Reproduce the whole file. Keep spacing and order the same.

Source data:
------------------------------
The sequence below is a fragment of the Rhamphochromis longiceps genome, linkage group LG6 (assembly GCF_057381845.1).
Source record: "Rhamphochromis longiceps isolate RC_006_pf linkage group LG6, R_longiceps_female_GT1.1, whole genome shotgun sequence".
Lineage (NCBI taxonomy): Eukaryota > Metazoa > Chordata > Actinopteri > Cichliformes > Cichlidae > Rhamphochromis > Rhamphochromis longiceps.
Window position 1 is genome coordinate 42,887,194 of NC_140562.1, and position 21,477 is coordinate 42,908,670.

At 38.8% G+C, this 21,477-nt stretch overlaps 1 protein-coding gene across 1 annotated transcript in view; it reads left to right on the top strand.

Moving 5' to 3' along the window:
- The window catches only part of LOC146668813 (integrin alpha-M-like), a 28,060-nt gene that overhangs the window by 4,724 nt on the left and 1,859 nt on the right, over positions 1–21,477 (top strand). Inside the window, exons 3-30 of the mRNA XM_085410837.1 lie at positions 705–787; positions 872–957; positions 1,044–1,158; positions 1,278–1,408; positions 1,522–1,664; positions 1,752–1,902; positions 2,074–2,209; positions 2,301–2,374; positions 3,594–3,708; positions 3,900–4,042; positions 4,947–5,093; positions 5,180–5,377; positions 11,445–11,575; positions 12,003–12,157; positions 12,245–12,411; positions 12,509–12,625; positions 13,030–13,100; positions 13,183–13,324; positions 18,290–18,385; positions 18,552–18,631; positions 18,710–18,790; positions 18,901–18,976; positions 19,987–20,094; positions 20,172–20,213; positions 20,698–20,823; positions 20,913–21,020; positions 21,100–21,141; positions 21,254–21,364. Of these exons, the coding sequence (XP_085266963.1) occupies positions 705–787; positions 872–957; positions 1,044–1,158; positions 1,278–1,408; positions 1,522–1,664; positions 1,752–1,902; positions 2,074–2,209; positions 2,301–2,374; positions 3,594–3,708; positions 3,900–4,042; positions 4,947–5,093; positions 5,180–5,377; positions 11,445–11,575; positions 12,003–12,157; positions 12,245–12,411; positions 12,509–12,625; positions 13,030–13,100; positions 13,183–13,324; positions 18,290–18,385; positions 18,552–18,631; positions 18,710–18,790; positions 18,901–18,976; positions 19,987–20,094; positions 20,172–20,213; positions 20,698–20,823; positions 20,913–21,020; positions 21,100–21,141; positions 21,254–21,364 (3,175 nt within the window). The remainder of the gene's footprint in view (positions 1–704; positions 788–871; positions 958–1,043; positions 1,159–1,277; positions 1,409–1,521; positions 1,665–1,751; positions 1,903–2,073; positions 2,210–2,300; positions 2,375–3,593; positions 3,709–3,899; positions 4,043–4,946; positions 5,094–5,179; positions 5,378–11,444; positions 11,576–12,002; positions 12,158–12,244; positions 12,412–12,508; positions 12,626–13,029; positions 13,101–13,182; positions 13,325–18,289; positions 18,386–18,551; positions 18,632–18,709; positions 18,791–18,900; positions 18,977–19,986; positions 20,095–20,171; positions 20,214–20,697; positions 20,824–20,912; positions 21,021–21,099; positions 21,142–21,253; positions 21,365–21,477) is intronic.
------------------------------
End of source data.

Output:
The sequence below is a fragment of the Rhamphochromis longiceps genome, linkage group LG6 (assembly GCF_057381845.1).
Source record: "Rhamphochromis longiceps isolate RC_006_pf linkage group LG6, R_longiceps_female_GT1.1, whole genome shotgun sequence".
Lineage (NCBI taxonomy): Eukaryota > Metazoa > Chordata > Actinopteri > Cichliformes > Cichlidae > Rhamphochromis > Rhamphochromis longiceps.
Window position 1 is genome coordinate 42,887,194 of NC_140562.1, and position 21,477 is coordinate 42,908,670.

At 38.8% G+C, this 21,477-nt stretch overlaps 1 protein-coding gene across 1 annotated transcript in view; it reads left to right on the top strand.

Moving 5' to 3' along the window:
- The window catches only part of LOC146668813 (integrin alpha-M-like), a 28,060-nt gene that overhangs the window by 4,724 nt on the left and 1,859 nt on the right, over positions 1–21,477 (top strand). Inside the window, exons 3-30 of the mRNA XM_085410837.1 lie at positions 705–787; positions 872–957; positions 1,044–1,158; positions 1,278–1,408; positions 1,522–1,664; positions 1,752–1,902; positions 2,074–2,209; positions 2,301–2,374; positions 3,594–3,708; positions 3,900–4,042; positions 4,947–5,093; positions 5,180–5,377; positions 11,445–11,575; positions 12,003–12,157; positions 12,245–12,411; positions 12,509–12,625; positions 13,030–13,100; positions 13,183–13,324; positions 18,290–18,385; positions 18,552–18,631; positions 18,710–18,790; positions 18,901–18,976; positions 19,987–20,094; positions 20,172–20,213; positions 20,698–20,823; positions 20,913–21,020; positions 21,100–21,141; positions 21,254–21,364. Of these exons, the coding sequence (XP_085266963.1) occupies positions 705–787; positions 872–957; positions 1,044–1,158; positions 1,278–1,408; positions 1,522–1,664; positions 1,752–1,902; positions 2,074–2,209; positions 2,301–2,374; positions 3,594–3,708; positions 3,900–4,042; positions 4,947–5,093; positions 5,180–5,377; positions 11,445–11,575; positions 12,003–12,157; positions 12,245–12,411; positions 12,509–12,625; positions 13,030–13,100; positions 13,183–13,324; positions 18,290–18,385; positions 18,552–18,631; positions 18,710–18,790; positions 18,901–18,976; positions 19,987–20,094; positions 20,172–20,213; positions 20,698–20,823; positions 20,913–21,020; positions 21,100–21,141; positions 21,254–21,364 (3,175 nt within the window). The remainder of the gene's footprint in view (positions 1–704; positions 788–871; positions 958–1,043; positions 1,159–1,277; positions 1,409–1,521; positions 1,665–1,751; positions 1,903–2,073; positions 2,210–2,300; positions 2,375–3,593; positions 3,709–3,899; positions 4,043–4,946; positions 5,094–5,179; positions 5,378–11,444; positions 11,576–12,002; positions 12,158–12,244; positions 12,412–12,508; positions 12,626–13,029; positions 13,101–13,182; positions 13,325–18,289; positions 18,386–18,551; positions 18,632–18,709; positions 18,791–18,900; positions 18,977–19,986; positions 20,095–20,171; positions 20,214–20,697; positions 20,824–20,912; positions 21,021–21,099; positions 21,142–21,253; positions 21,365–21,477) is intronic.